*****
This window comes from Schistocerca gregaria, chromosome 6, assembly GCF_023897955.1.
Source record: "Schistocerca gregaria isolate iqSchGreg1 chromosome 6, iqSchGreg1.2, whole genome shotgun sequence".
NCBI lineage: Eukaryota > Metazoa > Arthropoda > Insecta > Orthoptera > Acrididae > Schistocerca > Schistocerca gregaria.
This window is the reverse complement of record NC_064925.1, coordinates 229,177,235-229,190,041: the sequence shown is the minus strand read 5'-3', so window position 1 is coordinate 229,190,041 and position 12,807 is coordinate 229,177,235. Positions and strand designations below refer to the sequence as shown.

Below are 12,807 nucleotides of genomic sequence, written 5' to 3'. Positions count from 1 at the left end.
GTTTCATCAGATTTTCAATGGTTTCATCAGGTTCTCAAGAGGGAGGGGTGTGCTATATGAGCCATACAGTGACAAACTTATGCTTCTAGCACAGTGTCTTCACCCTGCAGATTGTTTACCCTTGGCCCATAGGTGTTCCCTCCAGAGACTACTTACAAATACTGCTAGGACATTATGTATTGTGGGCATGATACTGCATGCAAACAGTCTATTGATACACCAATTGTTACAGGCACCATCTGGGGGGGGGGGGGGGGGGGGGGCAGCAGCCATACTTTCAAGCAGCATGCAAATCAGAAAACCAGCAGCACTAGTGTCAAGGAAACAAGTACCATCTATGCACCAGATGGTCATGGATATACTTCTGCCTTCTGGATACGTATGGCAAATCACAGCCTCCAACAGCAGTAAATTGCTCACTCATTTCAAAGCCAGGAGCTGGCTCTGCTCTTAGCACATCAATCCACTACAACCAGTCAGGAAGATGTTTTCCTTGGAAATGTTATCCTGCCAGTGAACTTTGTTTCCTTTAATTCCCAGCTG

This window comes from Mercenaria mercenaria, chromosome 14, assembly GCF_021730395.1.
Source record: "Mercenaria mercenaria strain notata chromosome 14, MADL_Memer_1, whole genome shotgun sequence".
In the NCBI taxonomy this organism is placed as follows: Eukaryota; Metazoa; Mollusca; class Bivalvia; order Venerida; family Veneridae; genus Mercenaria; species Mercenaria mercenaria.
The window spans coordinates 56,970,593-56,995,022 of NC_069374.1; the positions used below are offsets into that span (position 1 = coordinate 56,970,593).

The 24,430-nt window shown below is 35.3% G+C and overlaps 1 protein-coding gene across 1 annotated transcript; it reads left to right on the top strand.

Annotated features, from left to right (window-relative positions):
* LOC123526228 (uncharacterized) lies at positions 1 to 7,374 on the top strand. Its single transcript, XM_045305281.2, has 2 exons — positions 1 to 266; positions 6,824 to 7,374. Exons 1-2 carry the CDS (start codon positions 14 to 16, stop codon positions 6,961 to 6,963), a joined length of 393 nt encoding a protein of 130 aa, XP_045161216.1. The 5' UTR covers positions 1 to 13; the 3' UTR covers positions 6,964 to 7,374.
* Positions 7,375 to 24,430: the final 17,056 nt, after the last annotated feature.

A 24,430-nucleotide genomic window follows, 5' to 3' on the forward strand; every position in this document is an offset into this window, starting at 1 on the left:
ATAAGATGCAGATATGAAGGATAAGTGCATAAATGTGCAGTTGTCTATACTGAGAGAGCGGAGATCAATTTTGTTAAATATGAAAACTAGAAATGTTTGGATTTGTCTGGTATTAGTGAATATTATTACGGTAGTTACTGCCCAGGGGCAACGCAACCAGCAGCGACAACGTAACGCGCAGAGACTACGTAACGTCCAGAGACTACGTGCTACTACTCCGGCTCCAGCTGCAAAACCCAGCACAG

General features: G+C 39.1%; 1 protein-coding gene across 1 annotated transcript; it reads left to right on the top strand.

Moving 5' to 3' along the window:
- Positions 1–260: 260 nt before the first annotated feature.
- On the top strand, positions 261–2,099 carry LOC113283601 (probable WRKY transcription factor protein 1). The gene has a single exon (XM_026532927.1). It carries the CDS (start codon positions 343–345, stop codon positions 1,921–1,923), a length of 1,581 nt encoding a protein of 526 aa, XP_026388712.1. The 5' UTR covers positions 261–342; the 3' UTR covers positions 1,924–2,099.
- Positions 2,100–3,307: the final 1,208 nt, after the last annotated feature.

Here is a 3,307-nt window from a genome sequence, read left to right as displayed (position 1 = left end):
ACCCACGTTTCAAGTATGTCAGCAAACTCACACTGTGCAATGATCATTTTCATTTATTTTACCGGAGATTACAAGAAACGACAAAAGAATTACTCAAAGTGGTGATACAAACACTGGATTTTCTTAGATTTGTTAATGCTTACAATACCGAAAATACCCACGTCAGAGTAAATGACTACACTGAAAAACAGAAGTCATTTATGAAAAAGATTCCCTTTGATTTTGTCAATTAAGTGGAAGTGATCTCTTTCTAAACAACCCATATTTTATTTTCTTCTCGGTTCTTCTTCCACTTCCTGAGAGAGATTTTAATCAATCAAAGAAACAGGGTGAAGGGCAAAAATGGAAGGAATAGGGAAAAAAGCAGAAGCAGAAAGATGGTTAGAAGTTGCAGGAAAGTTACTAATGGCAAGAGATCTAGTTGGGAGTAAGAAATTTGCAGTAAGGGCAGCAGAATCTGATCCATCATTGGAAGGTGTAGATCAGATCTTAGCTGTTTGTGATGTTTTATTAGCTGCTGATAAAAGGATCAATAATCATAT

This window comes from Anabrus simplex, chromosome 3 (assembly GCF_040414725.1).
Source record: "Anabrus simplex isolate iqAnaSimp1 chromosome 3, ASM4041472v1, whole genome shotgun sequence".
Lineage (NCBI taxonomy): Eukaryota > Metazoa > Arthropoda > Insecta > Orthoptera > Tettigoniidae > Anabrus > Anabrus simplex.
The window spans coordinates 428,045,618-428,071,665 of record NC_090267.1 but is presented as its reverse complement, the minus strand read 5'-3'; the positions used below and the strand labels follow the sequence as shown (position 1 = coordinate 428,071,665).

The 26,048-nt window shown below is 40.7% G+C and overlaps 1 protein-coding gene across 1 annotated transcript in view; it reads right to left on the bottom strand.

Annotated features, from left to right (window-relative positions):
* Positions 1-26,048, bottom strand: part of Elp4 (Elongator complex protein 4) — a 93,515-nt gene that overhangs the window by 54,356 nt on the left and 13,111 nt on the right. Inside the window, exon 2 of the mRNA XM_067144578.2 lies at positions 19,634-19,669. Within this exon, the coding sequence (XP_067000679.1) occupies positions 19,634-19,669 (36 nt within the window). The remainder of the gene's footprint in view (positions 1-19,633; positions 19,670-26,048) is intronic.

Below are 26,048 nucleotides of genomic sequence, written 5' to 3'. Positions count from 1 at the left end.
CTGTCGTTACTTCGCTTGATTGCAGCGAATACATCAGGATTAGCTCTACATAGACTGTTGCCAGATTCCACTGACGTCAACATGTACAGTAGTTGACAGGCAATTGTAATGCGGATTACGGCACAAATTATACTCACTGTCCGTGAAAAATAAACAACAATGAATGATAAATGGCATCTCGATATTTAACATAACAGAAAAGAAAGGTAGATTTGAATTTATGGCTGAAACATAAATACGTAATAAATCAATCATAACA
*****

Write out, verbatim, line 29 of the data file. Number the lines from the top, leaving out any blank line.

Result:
Annotated features, from left to right (window-relative positions):